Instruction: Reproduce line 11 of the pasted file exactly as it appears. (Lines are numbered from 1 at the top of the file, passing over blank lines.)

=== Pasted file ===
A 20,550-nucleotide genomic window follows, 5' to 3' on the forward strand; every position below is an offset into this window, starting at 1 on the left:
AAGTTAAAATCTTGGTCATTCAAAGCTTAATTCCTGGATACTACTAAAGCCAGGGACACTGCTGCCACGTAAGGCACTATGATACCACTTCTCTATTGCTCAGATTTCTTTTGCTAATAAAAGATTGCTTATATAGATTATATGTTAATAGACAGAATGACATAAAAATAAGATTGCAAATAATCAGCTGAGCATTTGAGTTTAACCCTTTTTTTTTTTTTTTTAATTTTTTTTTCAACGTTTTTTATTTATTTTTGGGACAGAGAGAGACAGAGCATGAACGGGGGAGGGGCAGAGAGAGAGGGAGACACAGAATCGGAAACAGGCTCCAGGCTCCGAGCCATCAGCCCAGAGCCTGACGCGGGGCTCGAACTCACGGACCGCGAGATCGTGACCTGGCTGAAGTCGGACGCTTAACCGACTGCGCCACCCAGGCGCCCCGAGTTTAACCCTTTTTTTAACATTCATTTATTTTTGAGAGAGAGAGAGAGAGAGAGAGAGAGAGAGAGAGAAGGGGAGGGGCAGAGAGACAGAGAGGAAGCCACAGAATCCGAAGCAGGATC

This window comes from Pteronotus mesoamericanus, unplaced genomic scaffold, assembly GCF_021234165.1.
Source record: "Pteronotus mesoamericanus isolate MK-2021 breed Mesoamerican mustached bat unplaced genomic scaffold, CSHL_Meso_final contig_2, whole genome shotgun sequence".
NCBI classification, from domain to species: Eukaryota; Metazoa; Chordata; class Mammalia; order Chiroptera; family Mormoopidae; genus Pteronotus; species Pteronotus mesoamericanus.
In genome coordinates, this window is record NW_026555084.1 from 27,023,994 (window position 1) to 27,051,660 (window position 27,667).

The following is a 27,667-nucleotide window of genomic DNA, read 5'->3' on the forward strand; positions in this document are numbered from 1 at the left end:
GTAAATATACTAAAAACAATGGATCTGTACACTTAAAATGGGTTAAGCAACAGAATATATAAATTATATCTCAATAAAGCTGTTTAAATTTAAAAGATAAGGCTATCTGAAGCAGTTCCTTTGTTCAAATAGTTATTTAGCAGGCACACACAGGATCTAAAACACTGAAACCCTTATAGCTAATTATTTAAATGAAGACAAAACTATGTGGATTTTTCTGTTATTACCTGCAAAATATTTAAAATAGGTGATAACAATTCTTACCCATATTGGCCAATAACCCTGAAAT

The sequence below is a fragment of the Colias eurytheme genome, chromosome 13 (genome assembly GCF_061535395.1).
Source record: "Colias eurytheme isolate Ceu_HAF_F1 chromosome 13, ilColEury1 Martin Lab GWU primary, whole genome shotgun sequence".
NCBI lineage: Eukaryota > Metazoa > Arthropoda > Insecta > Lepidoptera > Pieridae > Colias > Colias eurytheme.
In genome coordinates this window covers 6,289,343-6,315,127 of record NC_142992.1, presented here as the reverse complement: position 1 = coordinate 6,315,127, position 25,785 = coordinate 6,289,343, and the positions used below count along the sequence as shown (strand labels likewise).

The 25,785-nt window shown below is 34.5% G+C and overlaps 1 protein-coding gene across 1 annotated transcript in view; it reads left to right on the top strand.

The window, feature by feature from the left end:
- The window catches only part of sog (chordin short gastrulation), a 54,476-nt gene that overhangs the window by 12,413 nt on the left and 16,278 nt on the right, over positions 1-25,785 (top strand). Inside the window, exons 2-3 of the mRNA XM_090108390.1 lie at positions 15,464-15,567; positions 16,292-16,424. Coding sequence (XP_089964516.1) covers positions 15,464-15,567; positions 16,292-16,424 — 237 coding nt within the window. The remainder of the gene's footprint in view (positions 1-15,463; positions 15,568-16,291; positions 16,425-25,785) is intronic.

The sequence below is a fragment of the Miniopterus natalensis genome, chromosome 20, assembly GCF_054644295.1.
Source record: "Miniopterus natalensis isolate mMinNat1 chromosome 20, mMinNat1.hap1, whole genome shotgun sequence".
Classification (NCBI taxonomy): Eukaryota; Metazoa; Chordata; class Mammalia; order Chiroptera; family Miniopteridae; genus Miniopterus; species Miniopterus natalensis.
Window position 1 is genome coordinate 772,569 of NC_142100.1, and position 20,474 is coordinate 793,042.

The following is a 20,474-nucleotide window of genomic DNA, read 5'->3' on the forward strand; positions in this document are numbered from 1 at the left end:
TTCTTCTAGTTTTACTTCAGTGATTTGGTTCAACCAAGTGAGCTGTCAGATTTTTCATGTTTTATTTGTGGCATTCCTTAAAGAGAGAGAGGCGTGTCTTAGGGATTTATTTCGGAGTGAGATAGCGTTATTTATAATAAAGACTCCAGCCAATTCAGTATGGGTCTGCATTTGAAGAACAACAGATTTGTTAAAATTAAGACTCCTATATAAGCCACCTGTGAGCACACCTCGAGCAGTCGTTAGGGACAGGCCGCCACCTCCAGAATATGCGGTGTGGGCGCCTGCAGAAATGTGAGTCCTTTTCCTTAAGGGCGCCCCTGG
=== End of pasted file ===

NCBI lineage: Eukaryota > Metazoa > Arthropoda > Insecta > Lepidoptera > Pieridae > Colias > Colias eurytheme.